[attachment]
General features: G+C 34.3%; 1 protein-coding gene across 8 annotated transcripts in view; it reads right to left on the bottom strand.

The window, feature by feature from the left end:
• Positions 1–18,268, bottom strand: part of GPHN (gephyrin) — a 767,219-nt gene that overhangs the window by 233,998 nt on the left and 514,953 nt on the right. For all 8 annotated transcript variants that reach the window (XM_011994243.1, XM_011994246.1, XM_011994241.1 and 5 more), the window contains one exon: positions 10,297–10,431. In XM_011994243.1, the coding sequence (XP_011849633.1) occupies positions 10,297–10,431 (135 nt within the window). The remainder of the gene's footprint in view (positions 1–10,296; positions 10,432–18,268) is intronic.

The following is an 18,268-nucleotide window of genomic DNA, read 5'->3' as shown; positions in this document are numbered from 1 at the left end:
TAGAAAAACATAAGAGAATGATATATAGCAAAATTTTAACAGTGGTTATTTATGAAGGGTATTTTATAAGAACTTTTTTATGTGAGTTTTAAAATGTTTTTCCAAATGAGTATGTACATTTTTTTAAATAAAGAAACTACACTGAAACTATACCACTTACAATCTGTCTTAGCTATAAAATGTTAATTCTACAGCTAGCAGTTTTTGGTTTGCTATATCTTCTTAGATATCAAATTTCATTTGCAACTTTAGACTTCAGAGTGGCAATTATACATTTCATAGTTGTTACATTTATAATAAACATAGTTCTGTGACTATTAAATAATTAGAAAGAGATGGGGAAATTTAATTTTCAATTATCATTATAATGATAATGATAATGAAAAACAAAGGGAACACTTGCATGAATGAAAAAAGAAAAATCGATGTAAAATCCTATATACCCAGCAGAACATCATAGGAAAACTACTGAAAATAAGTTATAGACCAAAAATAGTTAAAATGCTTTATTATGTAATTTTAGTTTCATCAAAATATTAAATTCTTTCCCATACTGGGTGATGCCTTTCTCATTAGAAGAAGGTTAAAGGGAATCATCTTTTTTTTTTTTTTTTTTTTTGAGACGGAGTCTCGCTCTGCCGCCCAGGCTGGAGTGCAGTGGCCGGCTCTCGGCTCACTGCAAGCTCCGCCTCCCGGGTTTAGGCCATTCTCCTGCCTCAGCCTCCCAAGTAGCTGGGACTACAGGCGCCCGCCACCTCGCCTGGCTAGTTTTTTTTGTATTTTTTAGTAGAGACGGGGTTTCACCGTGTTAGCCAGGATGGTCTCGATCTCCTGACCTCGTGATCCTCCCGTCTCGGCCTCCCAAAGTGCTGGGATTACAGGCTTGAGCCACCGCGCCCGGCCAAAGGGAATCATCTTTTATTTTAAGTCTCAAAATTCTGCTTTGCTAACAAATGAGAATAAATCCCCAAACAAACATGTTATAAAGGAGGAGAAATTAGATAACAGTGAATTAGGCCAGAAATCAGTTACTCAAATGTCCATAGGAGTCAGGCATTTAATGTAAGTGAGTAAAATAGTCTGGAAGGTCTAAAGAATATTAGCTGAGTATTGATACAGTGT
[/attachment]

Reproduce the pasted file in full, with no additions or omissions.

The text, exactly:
General features: G+C 34.3%; 1 protein-coding gene across 8 annotated transcripts in view; it reads right to left on the bottom strand.

The window, feature by feature from the left end:
• Positions 1–18,268, bottom strand: part of GPHN (gephyrin) — a 767,219-nt gene that overhangs the window by 233,998 nt on the left and 514,953 nt on the right. For all 8 annotated transcript variants that reach the window (XM_011994243.1, XM_011994246.1, XM_011994241.1 and 5 more), the window contains one exon: positions 10,297–10,431. In XM_011994243.1, the coding sequence (XP_011849633.1) occupies positions 10,297–10,431 (135 nt within the window). The remainder of the gene's footprint in view (positions 1–10,296; positions 10,432–18,268) is intronic.

The following is an 18,268-nucleotide window of genomic DNA, read 5'->3' as shown; positions in this document are numbered from 1 at the left end:
TAGAAAAACATAAGAGAATGATATATAGCAAAATTTTAACAGTGGTTATTTATGAAGGGTATTTTATAAGAACTTTTTTATGTGAGTTTTAAAATGTTTTTCCAAATGAGTATGTACATTTTTTTAAATAAAGAAACTACACTGAAACTATACCACTTACAATCTGTCTTAGCTATAAAATGTTAATTCTACAGCTAGCAGTTTTTGGTTTGCTATATCTTCTTAGATATCAAATTTCATTTGCAACTTTAGACTTCAGAGTGGCAATTATACATTTCATAGTTGTTACATTTATAATAAACATAGTTCTGTGACTATTAAATAATTAGAAAGAGATGGGGAAATTTAATTTTCAATTATCATTATAATGATAATGATAATGAAAAACAAAGGGAACACTTGCATGAATGAAAAAAGAAAAATCGATGTAAAATCCTATATACCCAGCAGAACATCATAGGAAAACTACTGAAAATAAGTTATAGACCAAAAATAGTTAAAATGCTTTATTATGTAATTTTAGTTTCATCAAAATATTAAATTCTTTCCCATACTGGGTGATGCCTTTCTCATTAGAAGAAGGTTAAAGGGAATCATCTTTTTTTTTTTTTTTTTTTTTGAGACGGAGTCTCGCTCTGCCGCCCAGGCTGGAGTGCAGTGGCCGGCTCTCGGCTCACTGCAAGCTCCGCCTCCCGGGTTTAGGCCATTCTCCTGCCTCAGCCTCCCAAGTAGCTGGGACTACAGGCGCCCGCCACCTCGCCTGGCTAGTTTTTTTTGTATTTTTTAGTAGAGACGGGGTTTCACCGTGTTAGCCAGGATGGTCTCGATCTCCTGACCTCGTGATCCTCCCGTCTCGGCCTCCCAAAGTGCTGGGATTACAGGCTTGAGCCACCGCGCCCGGCCAAAGGGAATCATCTTTTATTTTAAGTCTCAAAATTCTGCTTTGCTAACAAATGAGAATAAATCCCCAAACAAACATGTTATAAAGGAGGAGAAATTAGATAACAGTGAATTAGGCCAGAAATCAGTTACTCAAATGTCCATAGGAGTCAGGCATTTAATGTAAGTGAGTAAAATAGTCTGGAAGGTCTAAAGAATATTAGCTGAGTATTGATACAGTGT